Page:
If you love pelargoniums (often referred to as geraniums) and want to grow your own from seed, cuttings or plug plants, we’ve scoured the internet for helpful content. With advice on overwintering, taking cuttings and troubleshooting tips, these experienced garden bloggers have a wealth of knowledge to share. Here’s everything you need to know about growing pelargoniums.
In the meantime, browse our full range of geranium and pelargonium plants for inspiration.
This article was reviewed by the T&M horticultural team and updated on 19 January 2024.
Regal pelargoniums prefer a little midday shade
For a comprehensive overview of how to care for pelargoniums, look no further than Alexandra Uren’s excellent article for DIY Garden. Packed with information about the different types of pelargoniums including zonals, regals, ivy-leaved, angels, scented-leaved and unique varieties, her guide shares loads of helpful tips on how to grow these tender blooms. According to Alexandra, “most types of Pelargonium thrive in full sun, though zonal cultivars will tolerate some shade. Regal cultivars are the main exception, as they prefer partial shade, at least during the main heat of the day.” Alexandra is your go-to source for excellent, practical advice.
Pelargoniums are perfect for pots
If you’re new to growing zonal pelargoniums, Mandy Watson from MandyCanUDigIt recommends growing them in containers. Hers live outside in a sunny spot all summer, and when the first frosts are imminent, she cuts them back to overwinter in her conservatory and greenhouse. In March, Mandy simply increases watering and top-dresses the pots with fresh compost. Easy to look after, Mandy’s motto is “treat them mean to keep them keen”!
Choose Angel pelargoniums if you have dry soil
Pelargoniums come into their own in drought conditions, writes well-known garden designer Noel at his eponymous blog Noel Kingsbury. He recommends scented-leaf and Angel varieties for the best drought-tolerance. If you’re planting in dry soil, read all about his experiments with pelargoniums for a Portuguese dry garden. This is an excellent resource for anyone keen to evoke a scented Mediterranean landscape here in the UK.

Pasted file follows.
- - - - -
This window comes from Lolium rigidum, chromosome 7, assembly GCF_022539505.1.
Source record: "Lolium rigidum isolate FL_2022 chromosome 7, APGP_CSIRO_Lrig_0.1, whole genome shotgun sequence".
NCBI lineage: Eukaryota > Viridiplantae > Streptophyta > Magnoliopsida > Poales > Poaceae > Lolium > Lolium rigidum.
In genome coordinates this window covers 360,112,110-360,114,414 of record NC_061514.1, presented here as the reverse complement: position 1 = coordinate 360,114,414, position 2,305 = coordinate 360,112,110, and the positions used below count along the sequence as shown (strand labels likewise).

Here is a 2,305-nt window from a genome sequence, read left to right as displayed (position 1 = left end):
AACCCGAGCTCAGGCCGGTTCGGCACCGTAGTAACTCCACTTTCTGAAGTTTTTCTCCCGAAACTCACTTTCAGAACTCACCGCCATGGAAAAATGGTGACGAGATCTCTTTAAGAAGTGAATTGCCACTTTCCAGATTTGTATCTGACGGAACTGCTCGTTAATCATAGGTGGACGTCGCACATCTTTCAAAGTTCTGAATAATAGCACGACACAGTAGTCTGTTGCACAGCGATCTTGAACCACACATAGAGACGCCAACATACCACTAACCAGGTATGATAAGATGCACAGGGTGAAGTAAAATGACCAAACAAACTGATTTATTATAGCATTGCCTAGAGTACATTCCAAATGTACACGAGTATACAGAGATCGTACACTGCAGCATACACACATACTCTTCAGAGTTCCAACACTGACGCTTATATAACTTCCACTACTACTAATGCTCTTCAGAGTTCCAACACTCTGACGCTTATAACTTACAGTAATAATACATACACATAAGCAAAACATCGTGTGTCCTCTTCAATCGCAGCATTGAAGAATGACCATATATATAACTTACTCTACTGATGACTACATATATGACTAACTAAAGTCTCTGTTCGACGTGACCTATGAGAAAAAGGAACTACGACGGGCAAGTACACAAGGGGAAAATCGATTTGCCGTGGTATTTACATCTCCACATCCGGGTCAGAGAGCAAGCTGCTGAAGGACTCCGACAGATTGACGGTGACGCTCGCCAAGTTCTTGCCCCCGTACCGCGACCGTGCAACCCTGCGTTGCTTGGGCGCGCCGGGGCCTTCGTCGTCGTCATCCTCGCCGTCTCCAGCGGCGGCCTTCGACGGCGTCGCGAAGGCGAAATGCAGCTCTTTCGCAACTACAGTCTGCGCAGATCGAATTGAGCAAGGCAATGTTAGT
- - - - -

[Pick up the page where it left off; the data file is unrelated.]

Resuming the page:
Try pelargonium ‘Chocolate’ for a particularly splendid regal
For those whose thoughts are turning to which zonal pelargoniums (geraniums) to grow next season, head over to Gardens, Weeds and Words where you’ll find plenty of inspiration in Andrew O’Brien’s review of pelargoniums. He recommends ‘Chocolate’, ‘Lord Bute’, and species type ‘Pelargonium sidoides’, among others. Andrew wasn’t a fan of geraniums as a child, but has since developed something of a fascination for them – his enthusiasm will soon have you hooked too.
Pelargoniums are a good choice for tiny gardens
Do you live in an urban landscape with little space for growing? Over at Mr Plant Geek, Michael Perry presents a fresh take on how to grow geraniums in the city, describing the Zetter townhouse installation, ‘Geraniums at the door’, (part of the 2018 garden festival Chelsea Fringe) as a “chance to look at geraniums anew.” Here you’ll also find out why pelargoniums are a natural insect repellent and how they’re used in traditional South African medicine.
If space is an issue, don’t overwinter cheaper zonal varieties
It’s because the genus Pelargonium is native to warm, sunny South Africa that it needs such careful overwintering, says Tejvan at Gardeners Tips. If you’re searching for helpful advice on how best to protect your favourite plants from the ravages of Jack Frost, check out Tejvan’s article on overwintering geraniums. If space is an issue, he says “zonal Geraniums are going to be cheap and plentiful next year… they may be the ones to sacrifice.”
Prune pelargoniums to prepare for overwintering
Katrina from @homegrown.garden prepares her pelargoniums for overwintering in her house by removing lots of the leaves and giving the plants a prune. She says that this helps to get rid of any aphids and pests, and maintains airflow around the plants “so they’re less likely to succumb to mildew and fungal problems.” And she saves the pruned material to strike new plants. Watch her story on Insta for more pelargonium tips.
Remove all but one leaf when taking cuttings